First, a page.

Wednesday, 17 February 2010
The February RHS Show in the halls at Vincent Square and Greycoat Street is one of the horticultural highlights of the year for me and many others, who emerge from hibernation to enjoy the first flower show of the year. Some might even go so far as to say that the plants are irrelevant, the greater pleasure being found in meeting up with old friends from far-flung parts of the country. Lunch at Joes's cafe in Horseferry Road is de rigeur. (Visible in the picture are (from L-R) Jorg Lebsa, Joe Sharman, Rosy Steele, Diane Rowe, part of Margaret Owen, Colin Rogers.)
It used to be that, going up the steps into the New Hall (I know, officially now called the Lawrence Hall, but indelibly in the minds of show regulars it is the New Hall)one was greeted by the sight and scent of the early spring bulbs on the nurserymen's stands. For the past two years, however, we have been confronted by a facade purporting to be a row of houses, around which some mediocre gardens have been 'designed' and flung together. That none of them this year was awarded more than a Silver Medal tells its own story - it is time for this monstrosity to be quietly retired and for the show to be restored to its raison d'etre, the display of plants at the peak of perfection.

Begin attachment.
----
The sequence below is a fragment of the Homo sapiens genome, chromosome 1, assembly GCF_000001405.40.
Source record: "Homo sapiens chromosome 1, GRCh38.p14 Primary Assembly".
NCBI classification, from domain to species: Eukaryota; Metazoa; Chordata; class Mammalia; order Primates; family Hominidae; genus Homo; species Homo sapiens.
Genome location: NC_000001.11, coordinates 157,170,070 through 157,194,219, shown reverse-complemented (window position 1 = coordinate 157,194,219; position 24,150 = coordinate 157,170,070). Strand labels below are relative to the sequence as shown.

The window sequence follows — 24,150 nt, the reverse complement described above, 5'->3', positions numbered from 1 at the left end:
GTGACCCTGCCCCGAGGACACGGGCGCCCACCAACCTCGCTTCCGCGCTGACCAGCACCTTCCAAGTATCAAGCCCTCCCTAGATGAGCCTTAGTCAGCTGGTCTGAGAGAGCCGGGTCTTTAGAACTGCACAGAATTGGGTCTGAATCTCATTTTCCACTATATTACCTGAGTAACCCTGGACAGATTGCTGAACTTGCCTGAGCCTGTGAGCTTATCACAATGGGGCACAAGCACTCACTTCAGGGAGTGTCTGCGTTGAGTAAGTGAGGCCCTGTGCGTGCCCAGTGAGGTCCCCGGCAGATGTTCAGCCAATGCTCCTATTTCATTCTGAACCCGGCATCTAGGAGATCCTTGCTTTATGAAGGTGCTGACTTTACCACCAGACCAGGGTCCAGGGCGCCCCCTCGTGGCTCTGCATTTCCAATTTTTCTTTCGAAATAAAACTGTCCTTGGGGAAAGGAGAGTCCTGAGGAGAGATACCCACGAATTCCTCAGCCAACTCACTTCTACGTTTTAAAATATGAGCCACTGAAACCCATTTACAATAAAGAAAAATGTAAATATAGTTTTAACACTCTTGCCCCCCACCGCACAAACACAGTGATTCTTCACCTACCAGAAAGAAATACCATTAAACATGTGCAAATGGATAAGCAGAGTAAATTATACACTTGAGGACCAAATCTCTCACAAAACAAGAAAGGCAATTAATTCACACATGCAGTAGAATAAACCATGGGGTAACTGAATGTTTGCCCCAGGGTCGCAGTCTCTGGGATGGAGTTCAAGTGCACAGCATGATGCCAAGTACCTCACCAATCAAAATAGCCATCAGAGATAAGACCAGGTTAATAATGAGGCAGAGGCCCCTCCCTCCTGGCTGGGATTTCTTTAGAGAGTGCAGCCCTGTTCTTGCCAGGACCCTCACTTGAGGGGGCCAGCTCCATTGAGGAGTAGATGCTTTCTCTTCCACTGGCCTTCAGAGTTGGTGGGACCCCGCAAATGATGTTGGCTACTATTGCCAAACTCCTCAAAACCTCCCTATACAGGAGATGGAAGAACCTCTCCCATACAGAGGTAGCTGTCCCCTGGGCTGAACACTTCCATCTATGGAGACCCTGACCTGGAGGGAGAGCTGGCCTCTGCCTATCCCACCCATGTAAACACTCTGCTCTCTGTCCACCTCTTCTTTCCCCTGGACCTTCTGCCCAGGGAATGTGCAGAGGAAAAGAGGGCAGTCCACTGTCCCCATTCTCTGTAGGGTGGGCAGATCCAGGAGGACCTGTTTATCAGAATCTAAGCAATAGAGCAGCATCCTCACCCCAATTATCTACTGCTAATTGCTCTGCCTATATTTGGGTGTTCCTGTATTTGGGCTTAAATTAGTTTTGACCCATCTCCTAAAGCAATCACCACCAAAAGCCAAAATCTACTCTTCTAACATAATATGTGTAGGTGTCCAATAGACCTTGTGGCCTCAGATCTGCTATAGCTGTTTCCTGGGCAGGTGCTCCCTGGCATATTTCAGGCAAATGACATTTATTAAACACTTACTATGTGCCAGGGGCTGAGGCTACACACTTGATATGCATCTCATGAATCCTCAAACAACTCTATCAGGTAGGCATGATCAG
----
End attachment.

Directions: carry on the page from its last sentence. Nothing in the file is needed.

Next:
The great attraction in February is of course snowdrops and there were some lovely displays in the Old Hall, where their scent was as powerful and lovely as ever. Pride of place was taken by the large circular stand of Avon Bulbs, designed and put together by Alan Street, who won his umpteenth Gold Medal with it - an unsullied display of perfectly grown snowdrops that nobody came close to matching. Not far away was a smaller than usual, but also gold winning stand by Ashwood Nurseries, featuring their cyclamen, hepaticas and hellebores as beautifully as ever. In the New Hall a fascinating stand of all sorts of rare woody plants (plus some herbaceous material) was put up by Bleddyn and Sue Wynn-Jones of Crug Farm Plants, featuring many of their collections of Schefflera and other Araliaceae. They are unparalled as plant collectors in contemporary Britain.
The morning was taken up for me by a meeting of the Woody Plant committee which, once the busines was taken care of, was principally a study session on Mahonia led by Roy Lancaster. Material had been brought from arboreta and private collections; Nick Macer and I made a contribution from Gloucestershire. The diversity of sizes and shapes of foliage in this fascinating genus was amazing and we could have spent all day - or more - going through the specimens more thoroughly. Even so, it was a revelation, and demonstrated the horticultural potential still to be explored in the genus. The picture shows Roy brandishing a single leaf of M. mairei.